Londoners have less faith than the rest of England in the government’s ability to manage education during the pandemic according to a new poll.
More than two-thirds of Londoners told a YouGov poll this week they were either not very confident, or not confident at all, in the government’s ability to handle education and schools during the coronavirus outbreak.
Only 20% said that they had any confidence at all, with 11% saying they did not know.
In the North, 59% of respondents declined to give the government their support, with 56% in the rest of the South and 52% in the Midlands and Wales having little or no confidence.
A teacher at a secondary school in Kensington, who did not wish to be named, said: “The advice we receive is constantly evolving, which we accept as it’s a morphing situation.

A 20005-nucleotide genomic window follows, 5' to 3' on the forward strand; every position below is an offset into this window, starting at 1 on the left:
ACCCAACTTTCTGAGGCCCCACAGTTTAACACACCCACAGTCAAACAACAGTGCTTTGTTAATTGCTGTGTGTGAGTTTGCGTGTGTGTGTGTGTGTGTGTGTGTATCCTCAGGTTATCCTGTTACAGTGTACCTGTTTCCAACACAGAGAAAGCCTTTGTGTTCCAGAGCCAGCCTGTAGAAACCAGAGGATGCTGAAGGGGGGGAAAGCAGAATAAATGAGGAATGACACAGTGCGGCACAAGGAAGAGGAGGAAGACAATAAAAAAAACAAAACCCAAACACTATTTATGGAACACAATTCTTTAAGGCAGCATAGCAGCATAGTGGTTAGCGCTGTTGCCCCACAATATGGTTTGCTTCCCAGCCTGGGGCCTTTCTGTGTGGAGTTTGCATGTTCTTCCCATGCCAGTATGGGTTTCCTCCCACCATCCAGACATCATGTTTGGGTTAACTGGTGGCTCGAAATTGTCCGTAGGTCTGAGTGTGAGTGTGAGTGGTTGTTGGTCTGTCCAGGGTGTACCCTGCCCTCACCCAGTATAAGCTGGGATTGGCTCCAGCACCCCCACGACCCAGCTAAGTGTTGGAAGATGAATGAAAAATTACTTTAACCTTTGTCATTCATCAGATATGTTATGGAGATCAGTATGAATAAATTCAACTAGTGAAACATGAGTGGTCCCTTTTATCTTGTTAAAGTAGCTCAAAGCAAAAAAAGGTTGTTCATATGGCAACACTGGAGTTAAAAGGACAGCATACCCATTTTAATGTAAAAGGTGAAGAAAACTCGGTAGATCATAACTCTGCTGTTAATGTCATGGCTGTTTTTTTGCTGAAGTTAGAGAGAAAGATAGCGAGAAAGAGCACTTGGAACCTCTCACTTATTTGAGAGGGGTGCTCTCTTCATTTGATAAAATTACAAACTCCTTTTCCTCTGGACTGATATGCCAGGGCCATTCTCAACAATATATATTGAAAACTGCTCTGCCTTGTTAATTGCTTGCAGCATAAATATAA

“But there are too many contradictions on what is expected.
“Most teachers are fairly understanding of the strange times, but at least one has resigned over the holidays due to concerns about interacting with others and taking Covid home.”
The government was forced to abandon its A-Level algorithm in mid-August, after it downgraded 40% of students predicted grades.
Teaching unions and the government publicly clashed over the safety fully reopening schools.
Writing in the Guardian this week, Robin Bevan, the new president of the National Education Union said: “During the pandemic we have seen the government ignore the advice of experts, then make a hurried announcement, then dither; and it all culminating with school and college leaders being left to mop up the ensuing problems.”
Most schools in England re-opened this week, while universities’ academic year begins later this month.